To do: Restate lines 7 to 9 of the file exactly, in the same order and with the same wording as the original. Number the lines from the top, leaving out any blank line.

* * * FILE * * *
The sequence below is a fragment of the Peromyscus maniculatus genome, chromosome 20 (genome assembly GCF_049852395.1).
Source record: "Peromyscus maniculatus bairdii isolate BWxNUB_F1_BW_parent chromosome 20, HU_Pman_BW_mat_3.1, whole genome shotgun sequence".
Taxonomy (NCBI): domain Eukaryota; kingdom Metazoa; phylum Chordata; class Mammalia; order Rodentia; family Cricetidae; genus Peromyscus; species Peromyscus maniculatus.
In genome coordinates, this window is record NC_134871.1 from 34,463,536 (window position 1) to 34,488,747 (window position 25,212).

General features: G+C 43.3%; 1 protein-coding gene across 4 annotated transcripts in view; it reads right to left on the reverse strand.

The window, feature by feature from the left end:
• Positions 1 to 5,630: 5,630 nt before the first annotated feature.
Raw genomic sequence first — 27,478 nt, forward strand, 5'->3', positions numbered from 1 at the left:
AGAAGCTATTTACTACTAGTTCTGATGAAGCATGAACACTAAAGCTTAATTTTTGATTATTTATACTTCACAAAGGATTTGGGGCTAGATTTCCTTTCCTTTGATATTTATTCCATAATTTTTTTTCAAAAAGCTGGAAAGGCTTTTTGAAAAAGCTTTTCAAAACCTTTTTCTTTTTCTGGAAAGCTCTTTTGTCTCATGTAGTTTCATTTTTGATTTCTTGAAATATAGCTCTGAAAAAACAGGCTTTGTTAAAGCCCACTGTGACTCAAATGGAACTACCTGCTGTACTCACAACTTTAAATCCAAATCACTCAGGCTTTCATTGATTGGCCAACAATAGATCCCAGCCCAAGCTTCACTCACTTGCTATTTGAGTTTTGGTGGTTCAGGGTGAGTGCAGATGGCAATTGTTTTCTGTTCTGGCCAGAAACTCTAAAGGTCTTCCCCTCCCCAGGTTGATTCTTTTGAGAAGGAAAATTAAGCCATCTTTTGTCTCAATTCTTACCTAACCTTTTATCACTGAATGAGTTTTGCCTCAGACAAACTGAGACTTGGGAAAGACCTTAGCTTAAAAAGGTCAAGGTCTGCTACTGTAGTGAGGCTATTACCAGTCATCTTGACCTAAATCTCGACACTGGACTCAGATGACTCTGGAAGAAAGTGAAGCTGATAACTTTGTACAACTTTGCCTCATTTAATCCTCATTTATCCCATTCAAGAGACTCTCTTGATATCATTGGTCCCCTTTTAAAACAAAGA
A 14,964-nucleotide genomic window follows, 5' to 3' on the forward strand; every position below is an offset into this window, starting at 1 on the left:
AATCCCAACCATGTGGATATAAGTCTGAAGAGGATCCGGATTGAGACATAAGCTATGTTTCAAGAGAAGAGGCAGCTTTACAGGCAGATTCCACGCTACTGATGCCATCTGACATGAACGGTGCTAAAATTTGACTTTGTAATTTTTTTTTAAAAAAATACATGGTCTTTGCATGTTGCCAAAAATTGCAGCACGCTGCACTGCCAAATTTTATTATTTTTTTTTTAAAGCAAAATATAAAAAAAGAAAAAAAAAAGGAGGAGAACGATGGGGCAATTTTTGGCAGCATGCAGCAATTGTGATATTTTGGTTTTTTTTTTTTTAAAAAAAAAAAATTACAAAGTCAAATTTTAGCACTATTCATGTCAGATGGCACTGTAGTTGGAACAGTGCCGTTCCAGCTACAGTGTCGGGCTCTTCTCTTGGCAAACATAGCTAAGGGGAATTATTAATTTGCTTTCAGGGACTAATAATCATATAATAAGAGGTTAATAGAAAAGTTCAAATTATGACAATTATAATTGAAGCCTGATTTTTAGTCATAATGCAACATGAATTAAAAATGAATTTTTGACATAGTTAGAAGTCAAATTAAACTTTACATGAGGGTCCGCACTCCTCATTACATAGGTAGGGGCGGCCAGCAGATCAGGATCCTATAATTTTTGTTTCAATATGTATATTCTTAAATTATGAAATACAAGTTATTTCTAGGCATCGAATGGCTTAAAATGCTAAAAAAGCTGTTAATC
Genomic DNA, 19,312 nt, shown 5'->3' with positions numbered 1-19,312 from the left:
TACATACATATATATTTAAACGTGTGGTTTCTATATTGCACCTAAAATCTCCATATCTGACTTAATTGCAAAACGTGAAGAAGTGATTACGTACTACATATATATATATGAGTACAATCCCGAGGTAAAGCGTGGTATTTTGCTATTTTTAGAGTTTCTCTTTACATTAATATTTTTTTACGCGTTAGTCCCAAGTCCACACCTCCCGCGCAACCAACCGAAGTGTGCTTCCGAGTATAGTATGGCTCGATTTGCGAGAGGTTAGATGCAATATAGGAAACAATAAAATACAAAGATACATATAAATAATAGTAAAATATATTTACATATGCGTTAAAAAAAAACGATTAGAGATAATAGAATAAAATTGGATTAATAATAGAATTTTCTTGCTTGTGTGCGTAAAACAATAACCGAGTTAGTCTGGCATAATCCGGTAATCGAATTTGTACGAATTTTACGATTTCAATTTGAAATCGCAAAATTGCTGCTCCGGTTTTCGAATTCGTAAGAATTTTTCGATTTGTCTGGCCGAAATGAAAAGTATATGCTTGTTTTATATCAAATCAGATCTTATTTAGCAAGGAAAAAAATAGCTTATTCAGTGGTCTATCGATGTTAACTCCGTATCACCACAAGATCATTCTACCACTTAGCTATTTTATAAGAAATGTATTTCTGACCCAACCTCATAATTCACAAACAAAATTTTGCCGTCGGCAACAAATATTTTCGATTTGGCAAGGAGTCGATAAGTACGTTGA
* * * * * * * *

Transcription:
• Positions 1 to 5,630: 5,630 nt before the first annotated feature.
Raw genomic sequence first — 27,478 nt, forward strand, 5'->3', positions numbered from 1 at the left:
AGAAGCTATTTACTACTAGTTCTGATGAAGCATGAACACTAAAGCTTAATTTTTGATTATTTATACTTCACAAAGGATTTGGGGCTAGATTTCCTTTCCTTTGATATTTATTCCATAATTTTTTTTCAAAAAGCTGGAAAGGCTTTTTGAAAAAGCTTTTCAAAACCTTTTTCTTTTTCTGGAAAGCTCTTTTGTCTCATGTAGTTTCATTTTTGATTTCTTGAAATATAGCTCTGAAAAAACAGGCTTTGTTAAAGCCCACTGTGACTCAAATGGAACTACCTGCTGTACTCACAACTTTAAATCCAAATCACTCAGGCTTTCATTGATTGGCCAACAATAGATCCCAGCCCAAGCTTCACTCACTTGCTATTTGAGTTTTGGTGGTTCAGGGTGAGTGCAGATGGCAATTGTTTTCTGTTCTGGCCAGAAACTCTAAAGGTCTTCCCCTCCCCAGGTTGATTCTTTTGAGAAGGAAAATTAAGCCATCTTTTGTCTCAATTCTTACCTAACCTTTTATCACTGAATGAGTTTTGCCTCAGACAAACTGAGACTTGGGAAAGACCTTAGCTTAAAAAGGTCAAGGTCTGCTACTGTAGTGAGGCTATTACCAGTCATCTTGACCTAAATCTCGACACTGGACTCAGATGACTCTGGAAGAAAGTGAAGCTGATAACTTTGTACAACTTTGCCTCATTTAATCCTCATTTATCCCATTCAAGAGACTCTCTTGATATCATTGGTCCCCTTTTAAAACAAAGA